We are all Ghanaian now..

The last post about snowzilla is about 3 months late; I wrote it in January 2016 and forgot to hit publish 🙂

This post is of more recent vintage. 

My organization works in northern Ghana and I’ve had the pick to travel there multiple times over the past year. I love Ghana, and the Ghanaians I’ve met have been good to me. I see many similarities with life in India that I feel at home, be it on the streets of Accra or the dusty playgrounds of Tamale (see pic above). There is an air of curiosity in Ghanaians and it reveals itself in myriad ways – on conversations on American politics with taxi drivers (they all tune into BBC world), request for more focus on self-reliance in our support, sports (see football above), etc etc

That’s all I want to say… Ghana is lovely!

Hasta la vista!

Where in the World is Carmen… Er, the Prodigal Son!

Oh boy, do I have adventures to fill a blog, if I had one.. Wait a minute!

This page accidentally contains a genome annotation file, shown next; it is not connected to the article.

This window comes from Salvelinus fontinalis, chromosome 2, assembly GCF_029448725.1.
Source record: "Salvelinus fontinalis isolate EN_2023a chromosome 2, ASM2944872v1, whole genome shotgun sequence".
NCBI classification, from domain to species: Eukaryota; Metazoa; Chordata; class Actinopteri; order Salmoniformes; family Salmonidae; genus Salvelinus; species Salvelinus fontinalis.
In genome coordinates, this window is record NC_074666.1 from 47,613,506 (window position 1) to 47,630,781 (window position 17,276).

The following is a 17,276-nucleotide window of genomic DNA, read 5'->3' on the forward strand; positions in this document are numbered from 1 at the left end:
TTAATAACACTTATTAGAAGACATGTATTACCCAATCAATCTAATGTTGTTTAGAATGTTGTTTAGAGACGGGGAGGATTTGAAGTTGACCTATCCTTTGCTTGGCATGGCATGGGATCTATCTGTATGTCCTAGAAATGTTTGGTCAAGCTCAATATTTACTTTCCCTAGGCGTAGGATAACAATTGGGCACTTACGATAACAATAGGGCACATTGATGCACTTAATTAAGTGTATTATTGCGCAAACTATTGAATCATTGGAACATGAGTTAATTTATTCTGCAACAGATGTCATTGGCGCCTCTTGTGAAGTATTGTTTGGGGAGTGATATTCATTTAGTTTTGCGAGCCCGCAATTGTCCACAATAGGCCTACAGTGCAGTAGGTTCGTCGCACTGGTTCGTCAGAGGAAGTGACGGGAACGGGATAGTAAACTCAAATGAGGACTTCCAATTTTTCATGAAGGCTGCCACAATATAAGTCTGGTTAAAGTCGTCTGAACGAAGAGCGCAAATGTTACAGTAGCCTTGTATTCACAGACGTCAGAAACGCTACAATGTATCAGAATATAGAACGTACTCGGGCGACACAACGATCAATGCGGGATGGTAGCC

Over the last year, I’ve worked in Uganda and Ghana, traveled for 30 hours to the Philippines to present at an hour long panel discussion, met people of all colour, race, nationality, and ethnicity, wrestled with crocodiles on the Zambezi.. Okay, last one is not true except in my dreams

Recently, I was stuck on French-speaking Dakar because “Snowzilla” hit the east coast and grounded all flights to DC. and came to discover and fall in love with another city in Africa, despite not speaking the language (unless you consider bad hand signs as a language). 

Dakar had its own version of “Snowzilla”, though it should be more accurately described as “Sandzilla” – the Harmattan, the name given to sand storms that blow in from the Sahara, on their way to the Gulf of Guinea. I was lucky to experience the food me flavours of Dakar. Thank you, Lady Luck!

The Harmattan dogged my trail on my current visit to Ghana. I was headed to the northern region’s capital of Tamale (a region is the same administrative unit as a state in other countries). The Harmattan looks like this:

Most airlines ground their fleet because the sand reduces visibility. On my way in to Tamale from the capital Accra, my flight was the latest flight of the day before the sand forced the airlines to stop flights. On my way back the Friday next, the morning flights were cancelled, but our lone 4.40 pm flight was given the go-ahead! Thank you, Lady Luck!